This paper surveys methodological issues in subnational credit ratings and highlights key challenges for developing countries. Subnational borrowing from capital markets has been on the rise owing to fiscal decentralization and demand for infrastructure investments. A prerequisite for accessing capital markets, subnational credit ratings have also emerged as a part of broader reform for fiscal sustainability. They facilitate a more transparent budgetary and financial management system. The global financial crisis makes subnational credit ratings more relevant, as they contribute to fiscal risk evaluations and fiscal adjustment. In addition to subnationals’ own credit strength, the creditworthiness of the sovereign and the intergovernmental fiscal system are among the most critical rating criteria. Implicit and contingent liabilities are integral to the rating process. Indirect debt instruments including off-balance-sheet financing create fiscal risks. The ongoing financial crisis has reinforced the rating focus on the management of liquidity, debt structure, and off-balance-sheet liabilities.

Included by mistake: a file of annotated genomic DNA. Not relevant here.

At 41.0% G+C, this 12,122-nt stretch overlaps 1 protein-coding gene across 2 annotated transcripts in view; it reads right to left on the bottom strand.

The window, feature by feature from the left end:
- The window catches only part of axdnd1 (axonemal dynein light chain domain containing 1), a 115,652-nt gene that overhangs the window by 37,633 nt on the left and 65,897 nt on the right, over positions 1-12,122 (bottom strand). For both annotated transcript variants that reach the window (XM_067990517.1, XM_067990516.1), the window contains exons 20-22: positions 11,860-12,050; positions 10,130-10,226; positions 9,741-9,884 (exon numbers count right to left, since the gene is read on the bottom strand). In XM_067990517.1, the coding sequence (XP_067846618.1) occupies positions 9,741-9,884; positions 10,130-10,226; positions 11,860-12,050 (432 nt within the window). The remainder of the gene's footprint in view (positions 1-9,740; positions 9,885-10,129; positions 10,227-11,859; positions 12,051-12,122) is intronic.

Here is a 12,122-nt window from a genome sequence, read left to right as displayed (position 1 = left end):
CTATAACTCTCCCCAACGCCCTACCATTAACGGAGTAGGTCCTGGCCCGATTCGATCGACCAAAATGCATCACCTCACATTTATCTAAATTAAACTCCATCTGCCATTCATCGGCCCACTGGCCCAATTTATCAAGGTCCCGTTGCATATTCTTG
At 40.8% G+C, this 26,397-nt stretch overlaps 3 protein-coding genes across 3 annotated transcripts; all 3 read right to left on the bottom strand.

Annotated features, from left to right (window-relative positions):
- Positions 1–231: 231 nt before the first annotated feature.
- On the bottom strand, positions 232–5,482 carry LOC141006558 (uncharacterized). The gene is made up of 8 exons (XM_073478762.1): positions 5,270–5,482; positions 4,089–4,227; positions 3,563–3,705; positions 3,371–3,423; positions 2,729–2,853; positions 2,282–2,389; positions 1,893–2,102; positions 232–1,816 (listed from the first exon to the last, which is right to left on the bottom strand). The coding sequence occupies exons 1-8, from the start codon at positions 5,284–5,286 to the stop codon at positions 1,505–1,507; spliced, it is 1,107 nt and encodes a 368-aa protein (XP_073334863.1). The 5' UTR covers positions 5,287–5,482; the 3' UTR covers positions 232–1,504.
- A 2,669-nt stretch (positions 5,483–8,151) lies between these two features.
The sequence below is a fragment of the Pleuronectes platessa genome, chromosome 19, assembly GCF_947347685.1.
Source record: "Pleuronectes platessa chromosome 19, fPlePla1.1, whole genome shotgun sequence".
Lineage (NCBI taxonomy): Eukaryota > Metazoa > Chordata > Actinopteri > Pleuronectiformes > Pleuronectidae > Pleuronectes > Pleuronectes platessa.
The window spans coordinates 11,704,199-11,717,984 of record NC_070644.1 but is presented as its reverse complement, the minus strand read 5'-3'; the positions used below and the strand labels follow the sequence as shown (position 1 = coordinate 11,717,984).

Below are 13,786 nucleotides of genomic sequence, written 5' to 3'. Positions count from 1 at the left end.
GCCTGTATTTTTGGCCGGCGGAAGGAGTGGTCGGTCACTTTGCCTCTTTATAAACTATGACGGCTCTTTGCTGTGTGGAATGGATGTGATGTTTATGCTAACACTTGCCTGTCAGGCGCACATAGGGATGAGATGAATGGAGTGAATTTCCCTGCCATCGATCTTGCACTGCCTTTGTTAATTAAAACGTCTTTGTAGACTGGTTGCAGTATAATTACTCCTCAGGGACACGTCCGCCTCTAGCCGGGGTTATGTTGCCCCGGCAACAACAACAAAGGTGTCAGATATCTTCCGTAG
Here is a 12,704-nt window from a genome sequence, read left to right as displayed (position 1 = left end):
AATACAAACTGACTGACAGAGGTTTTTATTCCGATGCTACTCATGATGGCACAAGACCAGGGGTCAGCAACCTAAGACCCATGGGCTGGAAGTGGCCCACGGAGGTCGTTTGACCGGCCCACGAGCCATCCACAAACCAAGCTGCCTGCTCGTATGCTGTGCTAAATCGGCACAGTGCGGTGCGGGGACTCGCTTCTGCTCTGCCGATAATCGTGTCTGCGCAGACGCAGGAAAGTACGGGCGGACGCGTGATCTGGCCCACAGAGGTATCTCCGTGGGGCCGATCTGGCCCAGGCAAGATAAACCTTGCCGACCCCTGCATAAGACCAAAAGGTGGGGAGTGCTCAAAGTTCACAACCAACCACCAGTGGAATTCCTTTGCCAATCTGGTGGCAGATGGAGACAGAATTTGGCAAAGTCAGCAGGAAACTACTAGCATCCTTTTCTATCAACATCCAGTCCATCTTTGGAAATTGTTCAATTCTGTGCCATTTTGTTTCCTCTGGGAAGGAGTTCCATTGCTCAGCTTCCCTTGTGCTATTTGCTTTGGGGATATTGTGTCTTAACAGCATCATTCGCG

Finance | Policy Design, Analysis, and Evaluation | Public Economics
World Bank Policy Research Working Papers 5013
LIU, Lili and TAN, Kim Song.
Subnational Credit Rating: A Comparative Review. (2009). World Bank Policy Research Working Papers 5013. 1-44. Research Collection School Of Economics.
Available at: http://ink.library.smu.edu.sg/soe_research/1177
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